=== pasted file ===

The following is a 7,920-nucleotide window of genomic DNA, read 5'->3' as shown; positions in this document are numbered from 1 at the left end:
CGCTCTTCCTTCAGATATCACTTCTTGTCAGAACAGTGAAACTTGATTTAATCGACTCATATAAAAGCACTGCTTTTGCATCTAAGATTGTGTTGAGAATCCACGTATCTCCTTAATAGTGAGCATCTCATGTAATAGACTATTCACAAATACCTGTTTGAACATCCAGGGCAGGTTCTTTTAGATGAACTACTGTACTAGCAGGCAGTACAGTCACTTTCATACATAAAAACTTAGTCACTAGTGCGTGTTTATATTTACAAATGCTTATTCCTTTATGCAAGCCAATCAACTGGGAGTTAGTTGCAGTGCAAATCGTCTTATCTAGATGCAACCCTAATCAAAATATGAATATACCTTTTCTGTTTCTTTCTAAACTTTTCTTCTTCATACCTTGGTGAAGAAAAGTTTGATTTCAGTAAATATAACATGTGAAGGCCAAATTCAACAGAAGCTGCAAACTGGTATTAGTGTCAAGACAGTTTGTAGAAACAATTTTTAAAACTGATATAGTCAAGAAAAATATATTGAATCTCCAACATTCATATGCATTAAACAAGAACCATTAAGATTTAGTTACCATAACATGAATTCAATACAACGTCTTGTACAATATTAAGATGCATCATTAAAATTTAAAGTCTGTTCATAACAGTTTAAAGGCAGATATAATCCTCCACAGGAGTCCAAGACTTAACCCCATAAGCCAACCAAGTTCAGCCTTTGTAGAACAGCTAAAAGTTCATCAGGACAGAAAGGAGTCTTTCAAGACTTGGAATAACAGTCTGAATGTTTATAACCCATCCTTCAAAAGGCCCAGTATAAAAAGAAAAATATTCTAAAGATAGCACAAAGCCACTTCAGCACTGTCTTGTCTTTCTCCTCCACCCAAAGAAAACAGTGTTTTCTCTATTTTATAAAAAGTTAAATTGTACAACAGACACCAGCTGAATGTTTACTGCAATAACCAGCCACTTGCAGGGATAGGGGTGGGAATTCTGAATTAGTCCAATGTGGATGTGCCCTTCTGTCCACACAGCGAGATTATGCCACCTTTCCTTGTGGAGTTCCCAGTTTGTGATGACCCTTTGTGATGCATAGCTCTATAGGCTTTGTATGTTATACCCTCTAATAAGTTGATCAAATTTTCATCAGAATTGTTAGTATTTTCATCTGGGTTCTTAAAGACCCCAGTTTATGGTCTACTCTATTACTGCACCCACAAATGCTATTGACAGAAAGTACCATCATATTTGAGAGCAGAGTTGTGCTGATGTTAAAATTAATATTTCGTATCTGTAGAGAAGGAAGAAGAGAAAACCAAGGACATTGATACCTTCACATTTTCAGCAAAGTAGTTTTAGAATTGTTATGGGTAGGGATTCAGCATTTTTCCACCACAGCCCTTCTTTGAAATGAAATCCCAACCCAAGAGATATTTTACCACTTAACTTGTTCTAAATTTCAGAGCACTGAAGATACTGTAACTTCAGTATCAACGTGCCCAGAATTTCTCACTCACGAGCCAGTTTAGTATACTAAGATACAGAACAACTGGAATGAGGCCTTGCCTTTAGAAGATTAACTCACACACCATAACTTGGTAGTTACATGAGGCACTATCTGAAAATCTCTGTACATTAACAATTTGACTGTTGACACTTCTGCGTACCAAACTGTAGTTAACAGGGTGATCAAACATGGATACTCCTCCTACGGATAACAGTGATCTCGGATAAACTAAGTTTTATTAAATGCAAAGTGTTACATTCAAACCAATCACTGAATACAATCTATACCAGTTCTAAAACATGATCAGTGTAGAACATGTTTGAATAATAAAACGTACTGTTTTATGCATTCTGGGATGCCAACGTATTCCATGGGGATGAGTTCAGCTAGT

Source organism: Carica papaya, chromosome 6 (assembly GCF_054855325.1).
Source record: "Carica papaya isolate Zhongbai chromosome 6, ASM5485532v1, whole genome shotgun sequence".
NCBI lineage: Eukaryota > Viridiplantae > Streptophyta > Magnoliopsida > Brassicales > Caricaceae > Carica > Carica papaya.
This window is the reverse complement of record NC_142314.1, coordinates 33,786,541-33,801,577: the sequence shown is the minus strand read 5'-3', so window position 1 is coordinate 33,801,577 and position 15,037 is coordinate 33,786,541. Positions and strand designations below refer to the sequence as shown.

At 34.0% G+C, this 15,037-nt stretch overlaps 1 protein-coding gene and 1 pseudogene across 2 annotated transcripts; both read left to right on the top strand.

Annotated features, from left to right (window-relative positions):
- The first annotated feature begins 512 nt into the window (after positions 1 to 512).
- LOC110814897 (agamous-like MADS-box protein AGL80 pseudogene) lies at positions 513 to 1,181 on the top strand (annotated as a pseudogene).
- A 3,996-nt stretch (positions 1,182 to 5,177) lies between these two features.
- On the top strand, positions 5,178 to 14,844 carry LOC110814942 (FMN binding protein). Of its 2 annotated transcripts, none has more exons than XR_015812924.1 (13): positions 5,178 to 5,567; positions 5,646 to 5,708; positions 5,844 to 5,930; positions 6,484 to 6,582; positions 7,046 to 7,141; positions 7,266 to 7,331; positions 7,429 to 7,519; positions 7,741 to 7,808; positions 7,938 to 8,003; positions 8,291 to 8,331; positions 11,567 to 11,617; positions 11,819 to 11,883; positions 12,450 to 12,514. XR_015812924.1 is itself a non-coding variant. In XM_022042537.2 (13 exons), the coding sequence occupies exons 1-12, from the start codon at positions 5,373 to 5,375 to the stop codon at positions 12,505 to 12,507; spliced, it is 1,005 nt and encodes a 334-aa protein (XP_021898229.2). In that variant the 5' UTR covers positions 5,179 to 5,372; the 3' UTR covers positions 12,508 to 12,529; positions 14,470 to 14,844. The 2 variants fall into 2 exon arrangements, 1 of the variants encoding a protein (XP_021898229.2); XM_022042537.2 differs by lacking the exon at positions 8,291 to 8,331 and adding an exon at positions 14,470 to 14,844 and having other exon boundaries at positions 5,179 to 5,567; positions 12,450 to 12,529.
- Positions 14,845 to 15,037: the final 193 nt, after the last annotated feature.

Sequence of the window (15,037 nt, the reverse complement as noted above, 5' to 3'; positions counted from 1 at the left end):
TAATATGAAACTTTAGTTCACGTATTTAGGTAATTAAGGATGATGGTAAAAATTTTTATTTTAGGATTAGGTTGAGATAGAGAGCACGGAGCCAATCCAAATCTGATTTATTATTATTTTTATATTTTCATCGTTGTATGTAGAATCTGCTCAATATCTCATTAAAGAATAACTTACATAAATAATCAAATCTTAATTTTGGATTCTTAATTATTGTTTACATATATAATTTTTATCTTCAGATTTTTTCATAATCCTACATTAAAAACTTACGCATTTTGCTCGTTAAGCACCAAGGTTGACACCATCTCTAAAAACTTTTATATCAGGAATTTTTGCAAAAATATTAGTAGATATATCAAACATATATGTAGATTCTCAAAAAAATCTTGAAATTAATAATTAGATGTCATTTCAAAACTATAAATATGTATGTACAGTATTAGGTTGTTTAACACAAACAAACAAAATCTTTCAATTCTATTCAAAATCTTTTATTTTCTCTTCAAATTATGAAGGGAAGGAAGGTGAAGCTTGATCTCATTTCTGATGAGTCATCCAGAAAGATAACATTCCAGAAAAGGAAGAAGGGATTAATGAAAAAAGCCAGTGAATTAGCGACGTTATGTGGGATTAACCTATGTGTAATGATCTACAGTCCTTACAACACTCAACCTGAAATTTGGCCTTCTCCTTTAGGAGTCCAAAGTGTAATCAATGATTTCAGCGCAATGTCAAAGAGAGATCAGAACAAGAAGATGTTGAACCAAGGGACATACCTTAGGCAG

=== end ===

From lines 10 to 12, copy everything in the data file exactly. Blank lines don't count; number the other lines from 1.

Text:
- LOC110814897 (agamous-like MADS-box protein AGL80 pseudogene) lies at positions 513 to 1,181 on the top strand (annotated as a pseudogene).
- A 3,996-nt stretch (positions 1,182 to 5,177) lies between these two features.
- On the top strand, positions 5,178 to 14,844 carry LOC110814942 (FMN binding protein). Of its 2 annotated transcripts, none has more exons than XR_015812924.1 (13): positions 5,178 to 5,567; positions 5,646 to 5,708; positions 5,844 to 5,930; positions 6,484 to 6,582; positions 7,046 to 7,141; positions 7,266 to 7,331; positions 7,429 to 7,519; positions 7,741 to 7,808; positions 7,938 to 8,003; positions 8,291 to 8,331; positions 11,567 to 11,617; positions 11,819 to 11,883; positions 12,450 to 12,514. XR_015812924.1 is itself a non-coding variant. In XM_022042537.2 (13 exons), the coding sequence occupies exons 1-12, from the start codon at positions 5,373 to 5,375 to the stop codon at positions 12,505 to 12,507; spliced, it is 1,005 nt and encodes a 334-aa protein (XP_021898229.2). In that variant the 5' UTR covers positions 5,179 to 5,372; the 3' UTR covers positions 12,508 to 12,529; positions 14,470 to 14,844. The 2 variants fall into 2 exon arrangements, 1 of the variants encoding a protein (XP_021898229.2); XM_022042537.2 differs by lacking the exon at positions 8,291 to 8,331 and adding an exon at positions 14,470 to 14,844 and having other exon boundaries at positions 5,179 to 5,567; positions 12,450 to 12,529.